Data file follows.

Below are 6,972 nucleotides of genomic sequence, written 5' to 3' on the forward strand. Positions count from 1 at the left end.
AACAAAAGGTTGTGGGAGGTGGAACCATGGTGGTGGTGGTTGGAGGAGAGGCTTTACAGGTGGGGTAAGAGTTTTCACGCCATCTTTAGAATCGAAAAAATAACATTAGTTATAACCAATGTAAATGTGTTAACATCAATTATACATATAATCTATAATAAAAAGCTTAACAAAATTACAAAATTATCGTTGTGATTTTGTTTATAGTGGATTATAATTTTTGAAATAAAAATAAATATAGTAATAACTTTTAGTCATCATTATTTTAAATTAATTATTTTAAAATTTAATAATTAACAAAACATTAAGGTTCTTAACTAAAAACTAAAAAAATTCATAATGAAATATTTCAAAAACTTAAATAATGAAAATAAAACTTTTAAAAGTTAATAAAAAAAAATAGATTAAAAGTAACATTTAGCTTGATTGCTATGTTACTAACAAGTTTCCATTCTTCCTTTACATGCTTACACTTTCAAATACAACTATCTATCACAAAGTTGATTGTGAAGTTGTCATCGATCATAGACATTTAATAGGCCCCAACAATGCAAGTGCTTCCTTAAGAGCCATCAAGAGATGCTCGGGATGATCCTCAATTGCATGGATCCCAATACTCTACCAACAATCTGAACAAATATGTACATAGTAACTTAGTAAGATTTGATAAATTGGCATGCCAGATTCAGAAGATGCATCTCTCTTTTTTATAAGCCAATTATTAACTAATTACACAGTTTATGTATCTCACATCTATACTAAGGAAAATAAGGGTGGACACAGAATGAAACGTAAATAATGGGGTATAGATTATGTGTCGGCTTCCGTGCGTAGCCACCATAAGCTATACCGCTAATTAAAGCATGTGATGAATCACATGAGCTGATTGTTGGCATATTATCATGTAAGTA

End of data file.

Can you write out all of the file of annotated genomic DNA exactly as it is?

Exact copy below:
Below are 6,972 nucleotides of genomic sequence, written 5' to 3' on the forward strand. Positions count from 1 at the left end.
AACAAAAGGTTGTGGGAGGTGGAACCATGGTGGTGGTGGTTGGAGGAGAGGCTTTACAGGTGGGGTAAGAGTTTTCACGCCATCTTTAGAATCGAAAAAATAACATTAGTTATAACCAATGTAAATGTGTTAACATCAATTATACATATAATCTATAATAAAAAGCTTAACAAAATTACAAAATTATCGTTGTGATTTTGTTTATAGTGGATTATAATTTTTGAAATAAAAATAAATATAGTAATAACTTTTAGTCATCATTATTTTAAATTAATTATTTTAAAATTTAATAATTAACAAAACATTAAGGTTCTTAACTAAAAACTAAAAAAATTCATAATGAAATATTTCAAAAACTTAAATAATGAAAATAAAACTTTTAAAAGTTAATAAAAAAAAATAGATTAAAAGTAACATTTAGCTTGATTGCTATGTTACTAACAAGTTTCCATTCTTCCTTTACATGCTTACACTTTCAAATACAACTATCTATCACAAAGTTGATTGTGAAGTTGTCATCGATCATAGACATTTAATAGGCCCCAACAATGCAAGTGCTTCCTTAAGAGCCATCAAGAGATGCTCGGGATGATCCTCAATTGCATGGATCCCAATACTCTACCAACAATCTGAACAAATATGTACATAGTAACTTAGTAAGATTTGATAAATTGGCATGCCAGATTCAGAAGATGCATCTCTCTTTTTTATAAGCCAATTATTAACTAATTACACAGTTTATGTATCTCACATCTATACTAAGGAAAATAAGGGTGGACACAGAATGAAACGTAAATAATGGGGTATAGATTATGTGTCGGCTTCCGTGCGTAGCCACCATAAGCTATACCGCTAATTAAAGCATGTGATGAATCACATGAGCTGATTGTTGGCATATTATCATGTAAGTA